Your return function is in line of def function(main function), you must give one tab to it. And Use


instead of


to debug the whole cell not only line. Hope, maybe this will help you.

Jupyter Notebook Debugging, While searching for ways to debug code in a Jupyter notebook, I found a lot of outdated posts. So I decided to quickly write up my findings. IPython also has a debugger called ipdb. However it does not work with Jupyter Notebook directly. You would need to connect to the kernel using something like Jupyter console and run it from there to use it. If you would like to go that route, you can read more about using Jupyter console here.

You can always add this in any cell:

import pdb; pdb.set_trace()

and the debugger will stop on that line. For example:

In[1]: def fun1(a):
           def fun2(a):
               import pdb; pdb.set_trace() # debugging starts here
           return fun2(a)

In[2]: fun1(1)

Debugging Jupyter notebooks, Don't get me (or Tenderlove) wrong - the debugger that comes with a good IDE is one of the most powerful tools that a programmer can have! The easiest way to debug a Jupyter notebook is to use the %debug magic command. Whenever you encounter an error or exception, just open a new notebook cell, type %debug and run the cell. This will

Just type import pdb in jupyter notebook, and then use this cheatsheet to debug. It's very convenient.

c --> continue, s --> step, b 12 --> set break point at line 12 and so on.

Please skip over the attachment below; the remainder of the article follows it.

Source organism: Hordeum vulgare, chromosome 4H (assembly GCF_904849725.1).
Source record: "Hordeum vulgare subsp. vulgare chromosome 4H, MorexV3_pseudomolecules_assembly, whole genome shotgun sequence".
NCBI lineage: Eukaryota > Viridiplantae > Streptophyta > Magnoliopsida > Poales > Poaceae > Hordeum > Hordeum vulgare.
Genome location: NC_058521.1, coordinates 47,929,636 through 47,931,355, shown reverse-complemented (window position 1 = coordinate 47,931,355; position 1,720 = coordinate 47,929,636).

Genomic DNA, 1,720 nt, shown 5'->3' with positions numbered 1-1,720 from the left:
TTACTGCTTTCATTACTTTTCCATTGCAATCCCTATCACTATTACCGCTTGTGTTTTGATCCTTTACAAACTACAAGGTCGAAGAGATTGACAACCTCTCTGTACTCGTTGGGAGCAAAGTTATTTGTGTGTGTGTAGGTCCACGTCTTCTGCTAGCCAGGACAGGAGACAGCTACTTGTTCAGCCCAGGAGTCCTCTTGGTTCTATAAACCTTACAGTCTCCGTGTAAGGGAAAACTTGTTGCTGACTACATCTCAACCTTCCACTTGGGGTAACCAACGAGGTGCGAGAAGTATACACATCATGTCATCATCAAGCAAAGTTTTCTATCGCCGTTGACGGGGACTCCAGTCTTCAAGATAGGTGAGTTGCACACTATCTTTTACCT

Some useful links: Python Official Document on pdb, Python pdb debugger examples for better understanding how to use the debugger commands.

Some useful screenshots:

5 Ways of Debugging with IPython, Good to know. Reply. Questions/comments? If you just want to say thanks, consider sharing this article or following me on Twitter  What is the right way to debug in iPython notebook? 75. IPython Notebook cell multiple outputs. Hot Network Questions

How to debug a Jupyter/iPython notebook, Most of the time when a Python script fails, it will raise an Exception. There are many ways to launch and use both these debuggers; we won't cover them fully  Using the Tracer class was actually the first thing I found when looking for information regarding debugging Jupyter notebooks. def add_to_life_universe_everything (x): answer = 42 from IPython.core.debugger import Tracer; Tracer ()() answer += x return answer add_to_life_universe_everything (12) This brings up the debugging shell, but prompts